### Packing 3D Shapes

What 3D shapes occur in nature. How efficiently can you pack these shapes together?

### Immersion

Various solids are lowered into a beaker of water. How does the water level rise in each case?

### Investigating Solids with Face-transitivity

In this article, we look at solids constructed using symmetries of their faces.

# Which Solids Can We Make?

##### Stage: 4 Challenge Level:
Sometimes it helps to think about two dimensions to get a better understanding of what happens in three dimensions:

In two dimensions, the interior angles of convex polygons are always less than $180^{\circ}$. Can you explain why?
In three dimensions, the sum of the interior angles at each vertex of convex polyhedra must be less than $360^{\circ}$. Can you explain why?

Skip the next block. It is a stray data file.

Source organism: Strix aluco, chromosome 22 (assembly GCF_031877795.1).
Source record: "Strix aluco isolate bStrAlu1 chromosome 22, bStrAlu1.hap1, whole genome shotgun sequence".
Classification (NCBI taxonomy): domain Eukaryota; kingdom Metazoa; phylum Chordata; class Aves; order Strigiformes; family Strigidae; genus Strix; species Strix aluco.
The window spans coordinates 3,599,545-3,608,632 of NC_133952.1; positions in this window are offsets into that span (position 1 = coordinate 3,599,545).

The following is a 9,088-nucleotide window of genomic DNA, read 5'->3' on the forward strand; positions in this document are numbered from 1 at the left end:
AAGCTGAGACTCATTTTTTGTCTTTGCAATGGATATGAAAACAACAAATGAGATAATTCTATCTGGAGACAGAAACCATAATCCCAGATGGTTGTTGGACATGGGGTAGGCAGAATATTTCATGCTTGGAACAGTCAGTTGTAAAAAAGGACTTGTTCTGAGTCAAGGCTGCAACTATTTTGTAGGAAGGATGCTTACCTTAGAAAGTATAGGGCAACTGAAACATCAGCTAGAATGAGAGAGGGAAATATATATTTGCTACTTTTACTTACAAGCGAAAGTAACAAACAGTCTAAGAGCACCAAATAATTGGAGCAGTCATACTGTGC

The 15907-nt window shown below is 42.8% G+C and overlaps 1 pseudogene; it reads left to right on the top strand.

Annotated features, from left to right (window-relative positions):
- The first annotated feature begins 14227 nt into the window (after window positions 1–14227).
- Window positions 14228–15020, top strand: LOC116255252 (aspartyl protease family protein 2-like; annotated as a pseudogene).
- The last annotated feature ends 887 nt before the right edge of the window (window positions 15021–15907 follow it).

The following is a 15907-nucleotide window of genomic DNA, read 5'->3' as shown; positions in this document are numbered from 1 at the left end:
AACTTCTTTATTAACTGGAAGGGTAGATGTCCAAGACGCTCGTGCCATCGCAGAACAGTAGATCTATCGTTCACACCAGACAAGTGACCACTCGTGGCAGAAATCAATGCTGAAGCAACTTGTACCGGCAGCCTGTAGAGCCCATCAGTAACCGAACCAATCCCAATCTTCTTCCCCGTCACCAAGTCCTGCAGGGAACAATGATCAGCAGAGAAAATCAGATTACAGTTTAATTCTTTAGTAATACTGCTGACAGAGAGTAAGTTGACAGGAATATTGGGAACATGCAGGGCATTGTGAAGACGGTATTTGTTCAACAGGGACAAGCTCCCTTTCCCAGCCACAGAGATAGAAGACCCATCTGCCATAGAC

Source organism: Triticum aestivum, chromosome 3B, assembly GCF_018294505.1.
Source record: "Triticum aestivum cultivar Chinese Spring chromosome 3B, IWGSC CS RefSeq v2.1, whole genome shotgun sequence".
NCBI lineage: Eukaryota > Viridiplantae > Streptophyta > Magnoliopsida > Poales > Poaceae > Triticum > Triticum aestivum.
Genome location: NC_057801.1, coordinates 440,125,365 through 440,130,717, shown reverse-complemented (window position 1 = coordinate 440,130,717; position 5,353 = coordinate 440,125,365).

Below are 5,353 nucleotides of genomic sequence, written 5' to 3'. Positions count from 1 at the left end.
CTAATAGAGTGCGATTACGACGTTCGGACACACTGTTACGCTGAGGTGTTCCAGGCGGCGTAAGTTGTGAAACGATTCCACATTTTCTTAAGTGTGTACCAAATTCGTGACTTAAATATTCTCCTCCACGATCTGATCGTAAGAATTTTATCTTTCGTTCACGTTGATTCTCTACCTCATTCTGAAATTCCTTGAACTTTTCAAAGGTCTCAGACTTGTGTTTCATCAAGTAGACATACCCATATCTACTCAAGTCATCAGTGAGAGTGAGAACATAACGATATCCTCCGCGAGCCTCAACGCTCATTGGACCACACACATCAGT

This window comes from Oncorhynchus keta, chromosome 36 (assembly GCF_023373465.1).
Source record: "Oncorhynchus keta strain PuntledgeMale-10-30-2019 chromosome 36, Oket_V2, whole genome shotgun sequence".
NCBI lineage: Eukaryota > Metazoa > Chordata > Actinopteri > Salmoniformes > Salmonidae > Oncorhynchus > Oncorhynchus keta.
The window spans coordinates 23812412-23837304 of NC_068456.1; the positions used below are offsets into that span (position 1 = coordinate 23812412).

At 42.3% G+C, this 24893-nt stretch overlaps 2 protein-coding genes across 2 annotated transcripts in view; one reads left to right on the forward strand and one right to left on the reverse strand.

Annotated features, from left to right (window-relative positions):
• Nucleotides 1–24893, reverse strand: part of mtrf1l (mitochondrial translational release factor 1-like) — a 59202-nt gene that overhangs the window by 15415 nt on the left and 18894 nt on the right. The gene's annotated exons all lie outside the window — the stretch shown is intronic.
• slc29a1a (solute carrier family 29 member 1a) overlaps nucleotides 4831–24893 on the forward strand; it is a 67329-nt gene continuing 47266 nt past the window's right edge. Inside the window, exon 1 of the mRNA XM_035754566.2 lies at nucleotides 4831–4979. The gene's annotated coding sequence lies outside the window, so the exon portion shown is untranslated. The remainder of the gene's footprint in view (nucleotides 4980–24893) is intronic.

The exterior angles of polygons are a measure of how far short the angles are from $180^{\circ}$.
The angle deficit at a vertex of a polyhedron is a measure of how far short each angle sum is from $360^{\circ}$.

The sum of the exterior angles of a polygon is always $360^{\circ}$.
What do you notice about the total angle deficit of a solid?
This table might help:

 Angle Sum Angle Deficit Number of Vertices Total Angle Deficit Cube 270 90 8 720 Tetrahedron Octahedron Icosahedron Dodecahedron